Go Greens Go

Well, after all the flurry and busyness of starting up my blog, it seems like I needed a bit of time off to recuperate!  Or maybe I was just too busy savoring the sweet deliciousness of those decadent yet healthy desserts I was making (if you have a sweet tooth and you don’t know what I’m talking about, check out my recipe reviews on the Beetroot & Avocado Chocolate Cake and Frosted Mint Chocolate Bars – believe me, they are worth it!). Either way, it’s time to get back in gear.  To make up for all the sweets last week, I think maybe I’ll explore some darlings of the super food world: collard greens & kale.  To be honest, before I started eating a plant-based diet, I wasn’t very adventurous in the kitchen.  I didn’t try new vegetables, I just stayed with what was familiar.  Back in the day, eating greens was never even on my radar.  Oh sure sometimes I would eat a salad, that good ol’ restaurant classic: iceberg lettuce with a slice or two of tomato, cucumber, radishes and maybe some shredded purple cabbage topped with French dressing (is anyone else getting a Swiss Chalet side salad flash-back here?).  If there were ever a dark leafy green gracing my plate it was in the form of a Caesar salad but that didn’t happen too often because it was “too fattening”.  Then, one day several years ago I saw my sister-in-law dump a whole container of raw baby spinach into a pot and it just magically wilted down to nothing.  And that was the beginning of my love affair with spinach.   It’s just so dang easy to add into almost anything and even if it alters the colour, it doesn’t affect the taste.  Now I add it to soups, salads, burritos, sauces, smoothies and even my nice creams.  Of course it helps that Wal-Mart sells frozen spinach cubes.  I just keep a bag in the freezer and pop them into whatever I’m making.  Sadly though spinach is not a good source of dietary calcium.  Even though spinach is rich in calcium, it is bound to oxalates (a naturally occurring substance) and the oxalates prevent our bodies from absorbing the calcium.  Enter the mighty kale and collard greens and ta-da, there is calcium that our bodies can absorb. I have made the most amazing sour cream and onion kale chips imaginable thanks to an awesome recipe I found on-line and I promise to review that later this week but tonight is about collards.  I confess I avoided trying them even though my sister loves to use them as a wrap for burritos.  But the other day my adventurous gene must have been switched on because I finally bought a head of collards, steamed and then sautéed them with olive oil, minced fresh garlic and salt and pepper.  Oh my are they ever good!!  Seriously.  Delicious.  You really, really, really need to try them.  My husband – whose idea of vegetables used to mean a side of mashed potatoes and fried mushrooms – absolutely loved them and asked when I would make them again. The only negative thing about collards is that a whole head steams down to just two small servings.  You too will be sad about this once you taste how delicious they are.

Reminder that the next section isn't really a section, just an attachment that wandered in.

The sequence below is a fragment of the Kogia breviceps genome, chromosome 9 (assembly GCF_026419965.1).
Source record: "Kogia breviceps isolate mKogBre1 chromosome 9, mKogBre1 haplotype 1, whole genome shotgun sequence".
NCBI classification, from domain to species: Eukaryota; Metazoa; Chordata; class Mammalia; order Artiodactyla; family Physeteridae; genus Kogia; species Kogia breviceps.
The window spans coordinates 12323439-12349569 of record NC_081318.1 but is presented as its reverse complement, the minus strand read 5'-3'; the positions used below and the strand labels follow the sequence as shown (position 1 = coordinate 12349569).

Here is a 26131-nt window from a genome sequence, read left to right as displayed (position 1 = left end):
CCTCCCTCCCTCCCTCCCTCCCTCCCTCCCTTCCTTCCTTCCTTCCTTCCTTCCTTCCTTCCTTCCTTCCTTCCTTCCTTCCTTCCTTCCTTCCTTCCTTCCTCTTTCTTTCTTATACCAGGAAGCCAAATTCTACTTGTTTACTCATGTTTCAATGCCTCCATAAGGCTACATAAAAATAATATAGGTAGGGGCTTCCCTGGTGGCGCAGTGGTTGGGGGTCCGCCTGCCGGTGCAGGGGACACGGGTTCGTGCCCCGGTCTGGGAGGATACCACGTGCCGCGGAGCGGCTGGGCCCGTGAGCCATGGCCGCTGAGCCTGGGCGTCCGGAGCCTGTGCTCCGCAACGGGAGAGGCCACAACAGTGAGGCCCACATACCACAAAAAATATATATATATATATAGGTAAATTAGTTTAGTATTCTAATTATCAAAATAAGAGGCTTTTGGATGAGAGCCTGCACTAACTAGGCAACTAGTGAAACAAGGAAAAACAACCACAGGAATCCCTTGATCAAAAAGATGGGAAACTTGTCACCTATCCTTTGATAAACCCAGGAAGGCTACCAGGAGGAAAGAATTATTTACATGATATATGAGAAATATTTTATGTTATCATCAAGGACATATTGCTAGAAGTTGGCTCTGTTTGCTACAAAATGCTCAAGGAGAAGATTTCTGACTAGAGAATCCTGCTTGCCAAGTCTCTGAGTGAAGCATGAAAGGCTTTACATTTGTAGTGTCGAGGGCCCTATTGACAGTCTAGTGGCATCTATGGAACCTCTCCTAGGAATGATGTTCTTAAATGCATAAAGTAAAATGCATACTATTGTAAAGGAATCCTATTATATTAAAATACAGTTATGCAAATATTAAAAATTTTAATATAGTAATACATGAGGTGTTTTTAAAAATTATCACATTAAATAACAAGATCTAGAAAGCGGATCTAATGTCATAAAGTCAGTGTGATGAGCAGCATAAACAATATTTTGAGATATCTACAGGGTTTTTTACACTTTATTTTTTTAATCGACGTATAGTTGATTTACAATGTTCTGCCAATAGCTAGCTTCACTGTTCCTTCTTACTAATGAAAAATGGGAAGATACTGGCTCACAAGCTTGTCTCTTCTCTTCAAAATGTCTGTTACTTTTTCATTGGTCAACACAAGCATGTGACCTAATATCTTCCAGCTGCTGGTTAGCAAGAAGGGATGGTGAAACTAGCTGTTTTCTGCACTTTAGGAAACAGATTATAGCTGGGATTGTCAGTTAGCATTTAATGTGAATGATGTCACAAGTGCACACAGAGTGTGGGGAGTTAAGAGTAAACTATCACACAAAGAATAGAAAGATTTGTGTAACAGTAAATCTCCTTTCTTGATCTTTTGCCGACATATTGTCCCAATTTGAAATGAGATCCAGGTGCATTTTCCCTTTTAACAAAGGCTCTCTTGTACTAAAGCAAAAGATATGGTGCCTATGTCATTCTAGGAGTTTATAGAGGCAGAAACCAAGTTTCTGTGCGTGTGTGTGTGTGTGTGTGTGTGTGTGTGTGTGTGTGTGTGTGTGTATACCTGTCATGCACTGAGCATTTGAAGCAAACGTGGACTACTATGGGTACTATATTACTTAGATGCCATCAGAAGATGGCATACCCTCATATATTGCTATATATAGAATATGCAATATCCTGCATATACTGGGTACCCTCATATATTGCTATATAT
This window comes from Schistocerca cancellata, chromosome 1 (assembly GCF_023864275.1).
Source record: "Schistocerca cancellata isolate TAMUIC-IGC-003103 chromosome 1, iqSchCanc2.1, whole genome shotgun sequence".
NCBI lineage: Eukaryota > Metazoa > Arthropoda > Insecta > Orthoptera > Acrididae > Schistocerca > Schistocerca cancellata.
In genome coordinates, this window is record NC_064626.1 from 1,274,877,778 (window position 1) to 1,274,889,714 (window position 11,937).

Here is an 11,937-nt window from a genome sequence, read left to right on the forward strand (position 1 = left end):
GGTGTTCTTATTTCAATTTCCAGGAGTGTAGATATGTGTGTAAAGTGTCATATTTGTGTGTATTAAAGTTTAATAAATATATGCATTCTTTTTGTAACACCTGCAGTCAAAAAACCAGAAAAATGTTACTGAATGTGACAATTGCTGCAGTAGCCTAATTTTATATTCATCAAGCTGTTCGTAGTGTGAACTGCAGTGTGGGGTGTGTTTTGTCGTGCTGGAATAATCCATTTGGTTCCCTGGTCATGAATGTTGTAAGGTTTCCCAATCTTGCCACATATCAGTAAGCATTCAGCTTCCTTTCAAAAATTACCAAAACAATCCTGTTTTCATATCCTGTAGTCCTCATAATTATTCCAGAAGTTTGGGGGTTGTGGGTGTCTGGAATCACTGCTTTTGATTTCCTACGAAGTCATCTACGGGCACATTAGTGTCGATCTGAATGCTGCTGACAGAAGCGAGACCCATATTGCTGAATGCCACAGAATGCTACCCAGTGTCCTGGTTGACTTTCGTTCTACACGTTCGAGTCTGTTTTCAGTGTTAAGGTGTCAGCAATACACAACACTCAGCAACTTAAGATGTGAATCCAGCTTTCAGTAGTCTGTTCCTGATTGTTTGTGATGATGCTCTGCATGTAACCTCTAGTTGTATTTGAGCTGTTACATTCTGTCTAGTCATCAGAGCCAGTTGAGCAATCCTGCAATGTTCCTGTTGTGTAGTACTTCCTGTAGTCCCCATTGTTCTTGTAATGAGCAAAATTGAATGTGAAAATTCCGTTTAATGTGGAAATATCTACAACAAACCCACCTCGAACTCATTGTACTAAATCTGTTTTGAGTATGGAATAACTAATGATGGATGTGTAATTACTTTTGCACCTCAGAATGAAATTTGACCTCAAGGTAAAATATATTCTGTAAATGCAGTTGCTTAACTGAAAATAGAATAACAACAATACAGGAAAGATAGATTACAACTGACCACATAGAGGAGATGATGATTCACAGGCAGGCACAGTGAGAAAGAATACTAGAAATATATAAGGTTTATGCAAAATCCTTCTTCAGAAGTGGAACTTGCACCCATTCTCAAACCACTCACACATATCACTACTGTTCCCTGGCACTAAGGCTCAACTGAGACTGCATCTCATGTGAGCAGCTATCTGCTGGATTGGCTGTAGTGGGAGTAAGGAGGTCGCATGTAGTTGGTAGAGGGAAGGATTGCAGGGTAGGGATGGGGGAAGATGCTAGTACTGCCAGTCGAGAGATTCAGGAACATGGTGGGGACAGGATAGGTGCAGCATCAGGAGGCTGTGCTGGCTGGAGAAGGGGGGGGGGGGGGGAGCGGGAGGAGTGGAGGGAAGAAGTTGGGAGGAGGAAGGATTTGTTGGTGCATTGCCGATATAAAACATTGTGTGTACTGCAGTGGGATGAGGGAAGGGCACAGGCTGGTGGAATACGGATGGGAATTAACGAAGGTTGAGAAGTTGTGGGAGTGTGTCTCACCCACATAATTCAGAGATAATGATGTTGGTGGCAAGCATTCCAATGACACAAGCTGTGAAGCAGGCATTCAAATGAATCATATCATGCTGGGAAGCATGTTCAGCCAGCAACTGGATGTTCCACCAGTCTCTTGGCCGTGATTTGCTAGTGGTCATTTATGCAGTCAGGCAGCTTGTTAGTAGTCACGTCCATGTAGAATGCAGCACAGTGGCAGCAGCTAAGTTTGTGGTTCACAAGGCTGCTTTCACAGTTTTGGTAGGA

Happy Cooking!!

Sauteed Collard Greens with Garlic

  • 1 head of collard greens, rinsed, de-stemmed and torn into one-inch pieces
  • 1 tbsp olive oil
  • 3 medium – large cloves of garlic, minced
  • Sea salt & freshly ground pepper to taste

Bring approximately 2-inches of water to boil in a large pot fitted with a steamer.  Add the collard greens, cover and steam for fifteen minutes.  A minute or two before the collards are finished steaming, heat the olive oil in a frying pan on medium-low.  Remove the greens and place in a strainer, pushing down with a spoon to ensure all liquid is removed.  Add the greens and garlic to the frying pan and sautee for 5 minutes, stirring frequently.  Season with salt and pepper.  Serve immediately.

Collard Greens


About dosedependent

Hello! I'm passionate about my faith in Jesus Christ, eating a whole-foods, plant-based diet and living life with my family in northern Manitoba.
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